For this commandment which I command thee this day, it is not too hard for thee, neither is it far off. It is not in heaven, that thou shouldst say, Who shall go up for us to heaven, and bring it us, and make us to hear it, that we may do it? Neither is it beyond the sea, that thou shouldst say, Who shall go over the sea for us, and bring it to us, and make us to hear it, that we may do it? But the word is very nigh unto thee, in thy mouth, and in thy heart, that thou mayest do it. (30:11-14)

Our commentators differed regarding the interpretation of this passage from our sidra. The question to be decided is whether "this commandment" refers to the duty of repentance dealt with in the foregoing verses (ibid. 1--10), or whether the whole Torah, its obligations and precepts, is being summed up in the one phrase: "this commandment".

Nahmanides adheres to the former opinion, that the passage refers to the mitzvah of repentance (teshuvah), the Torah wishing to emphasize that nothing stands in its way and no man can find valid excuses of time, place and circumstance to defer the duty of returning to God. Commenting on the passage: "though any of thine be driven out into the outmost parts of heaven..." he states:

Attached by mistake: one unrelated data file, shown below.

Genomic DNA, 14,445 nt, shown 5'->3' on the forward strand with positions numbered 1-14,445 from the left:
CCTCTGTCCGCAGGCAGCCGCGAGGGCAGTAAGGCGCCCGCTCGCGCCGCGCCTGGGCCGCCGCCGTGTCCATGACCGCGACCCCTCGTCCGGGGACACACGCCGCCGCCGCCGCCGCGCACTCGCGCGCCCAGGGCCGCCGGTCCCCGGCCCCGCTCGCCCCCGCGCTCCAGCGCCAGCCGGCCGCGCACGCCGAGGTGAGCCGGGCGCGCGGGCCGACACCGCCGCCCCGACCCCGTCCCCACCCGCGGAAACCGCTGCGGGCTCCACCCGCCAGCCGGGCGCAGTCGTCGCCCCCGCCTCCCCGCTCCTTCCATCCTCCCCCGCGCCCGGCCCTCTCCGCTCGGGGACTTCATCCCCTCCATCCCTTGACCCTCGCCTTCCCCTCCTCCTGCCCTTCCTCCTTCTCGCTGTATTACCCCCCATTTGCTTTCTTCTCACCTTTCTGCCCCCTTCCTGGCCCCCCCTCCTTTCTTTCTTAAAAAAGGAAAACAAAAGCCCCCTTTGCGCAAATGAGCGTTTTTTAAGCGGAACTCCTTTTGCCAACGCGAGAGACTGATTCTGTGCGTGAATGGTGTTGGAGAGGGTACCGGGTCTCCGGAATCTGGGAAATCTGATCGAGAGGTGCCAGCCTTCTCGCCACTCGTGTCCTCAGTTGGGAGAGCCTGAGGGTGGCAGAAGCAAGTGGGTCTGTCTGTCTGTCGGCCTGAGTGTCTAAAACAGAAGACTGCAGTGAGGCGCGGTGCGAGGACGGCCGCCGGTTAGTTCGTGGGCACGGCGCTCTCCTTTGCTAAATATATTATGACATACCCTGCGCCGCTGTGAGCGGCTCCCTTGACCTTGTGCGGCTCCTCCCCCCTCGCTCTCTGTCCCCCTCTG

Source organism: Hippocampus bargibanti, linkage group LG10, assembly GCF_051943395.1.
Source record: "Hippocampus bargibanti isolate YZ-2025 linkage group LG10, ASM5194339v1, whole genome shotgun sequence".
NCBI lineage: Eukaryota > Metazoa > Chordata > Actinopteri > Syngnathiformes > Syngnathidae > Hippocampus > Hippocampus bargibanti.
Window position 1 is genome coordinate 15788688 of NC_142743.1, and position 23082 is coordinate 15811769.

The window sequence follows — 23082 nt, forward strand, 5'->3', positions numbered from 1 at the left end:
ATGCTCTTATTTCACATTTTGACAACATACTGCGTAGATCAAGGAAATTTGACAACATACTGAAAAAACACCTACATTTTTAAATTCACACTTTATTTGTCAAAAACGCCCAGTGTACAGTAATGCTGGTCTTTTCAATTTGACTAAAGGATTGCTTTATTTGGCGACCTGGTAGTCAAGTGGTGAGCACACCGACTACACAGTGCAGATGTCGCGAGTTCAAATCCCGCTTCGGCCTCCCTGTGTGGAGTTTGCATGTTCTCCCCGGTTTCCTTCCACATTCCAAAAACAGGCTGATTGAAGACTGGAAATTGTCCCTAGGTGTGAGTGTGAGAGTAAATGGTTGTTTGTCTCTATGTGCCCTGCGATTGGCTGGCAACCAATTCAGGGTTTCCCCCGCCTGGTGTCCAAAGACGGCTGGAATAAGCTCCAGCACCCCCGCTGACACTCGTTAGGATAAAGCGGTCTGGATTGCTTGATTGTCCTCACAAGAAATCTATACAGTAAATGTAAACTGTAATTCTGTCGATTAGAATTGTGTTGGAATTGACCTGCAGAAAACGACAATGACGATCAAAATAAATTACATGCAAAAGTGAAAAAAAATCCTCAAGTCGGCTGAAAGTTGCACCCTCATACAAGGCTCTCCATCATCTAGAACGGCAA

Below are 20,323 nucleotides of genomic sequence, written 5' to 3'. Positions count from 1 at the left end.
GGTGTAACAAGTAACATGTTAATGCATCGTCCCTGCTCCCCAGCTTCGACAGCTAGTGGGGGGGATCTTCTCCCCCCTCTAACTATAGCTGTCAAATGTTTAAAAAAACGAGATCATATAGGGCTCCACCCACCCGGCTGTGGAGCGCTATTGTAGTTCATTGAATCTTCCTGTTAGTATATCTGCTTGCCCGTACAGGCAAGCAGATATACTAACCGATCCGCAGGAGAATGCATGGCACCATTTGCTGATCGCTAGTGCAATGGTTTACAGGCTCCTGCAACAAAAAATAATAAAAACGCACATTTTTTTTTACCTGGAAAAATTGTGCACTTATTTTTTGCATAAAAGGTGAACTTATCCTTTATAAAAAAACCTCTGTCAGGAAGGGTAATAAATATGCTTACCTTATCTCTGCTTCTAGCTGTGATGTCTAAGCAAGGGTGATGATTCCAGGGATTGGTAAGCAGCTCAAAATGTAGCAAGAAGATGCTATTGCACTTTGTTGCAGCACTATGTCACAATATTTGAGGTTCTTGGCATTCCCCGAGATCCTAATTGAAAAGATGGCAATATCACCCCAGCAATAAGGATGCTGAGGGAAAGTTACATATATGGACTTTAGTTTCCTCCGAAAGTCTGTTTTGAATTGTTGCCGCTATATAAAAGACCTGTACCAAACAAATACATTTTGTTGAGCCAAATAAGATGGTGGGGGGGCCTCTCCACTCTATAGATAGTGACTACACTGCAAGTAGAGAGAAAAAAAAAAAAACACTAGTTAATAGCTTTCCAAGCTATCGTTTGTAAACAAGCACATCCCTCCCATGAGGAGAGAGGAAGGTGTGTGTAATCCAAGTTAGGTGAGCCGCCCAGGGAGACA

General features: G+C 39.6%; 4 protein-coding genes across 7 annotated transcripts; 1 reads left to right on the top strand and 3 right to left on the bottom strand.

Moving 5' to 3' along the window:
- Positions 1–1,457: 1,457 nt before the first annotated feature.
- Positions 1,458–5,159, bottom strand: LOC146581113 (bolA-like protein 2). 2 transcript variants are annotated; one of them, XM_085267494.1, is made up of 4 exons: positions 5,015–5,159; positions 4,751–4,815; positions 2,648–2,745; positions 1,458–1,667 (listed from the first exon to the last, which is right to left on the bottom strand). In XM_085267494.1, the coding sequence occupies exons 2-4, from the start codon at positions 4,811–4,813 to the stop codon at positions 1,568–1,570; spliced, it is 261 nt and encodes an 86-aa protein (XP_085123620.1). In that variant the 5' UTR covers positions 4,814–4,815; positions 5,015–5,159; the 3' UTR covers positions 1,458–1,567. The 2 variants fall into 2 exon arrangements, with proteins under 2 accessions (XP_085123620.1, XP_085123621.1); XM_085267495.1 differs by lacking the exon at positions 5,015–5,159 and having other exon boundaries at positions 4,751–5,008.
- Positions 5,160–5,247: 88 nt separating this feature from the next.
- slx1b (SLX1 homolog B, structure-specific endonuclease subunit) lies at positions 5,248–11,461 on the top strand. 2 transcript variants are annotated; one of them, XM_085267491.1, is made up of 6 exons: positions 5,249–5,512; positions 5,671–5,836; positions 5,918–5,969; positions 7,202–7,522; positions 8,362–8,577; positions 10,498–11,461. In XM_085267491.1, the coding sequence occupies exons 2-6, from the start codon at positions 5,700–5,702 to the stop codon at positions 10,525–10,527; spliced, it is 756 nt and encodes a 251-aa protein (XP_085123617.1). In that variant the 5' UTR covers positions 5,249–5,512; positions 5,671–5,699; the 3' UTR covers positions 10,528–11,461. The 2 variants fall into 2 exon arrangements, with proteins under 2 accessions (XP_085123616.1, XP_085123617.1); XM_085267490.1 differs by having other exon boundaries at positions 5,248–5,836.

Though you are still scattered amongst the peoples, you will still be able to return to the Lord and do all that I have commanded you today: for the matter is not beyond you or too wonderful for you, but it is near to you to perform, at all times and in all places. This is the implication of the passage, in that they should confess their iniquity and that of their forefathers with their mouths, and return in their hearts to the Lord and now accept the Torah for generations, as it is written: "Thou and thy children with all thy heart and with all thy soul".

From here it is abundantly clear that Nahmanides connects, "this commandment" with the duty of repentance outlined at the beginning of the chapter. Teshuvah, it is emphasized, is not dependent on external conditions, on where the Jewish people lives or on the pressure of alien cultures. It is purely a matter of individual free choice. It depends on his resolution to return to the Divine source, however far he has become alienated from it, and however numerous the barriers that have grown up between him and his Creator: "but the word is very nigh unto thee, in thy mouth and in thy heart, that thou mayest do it".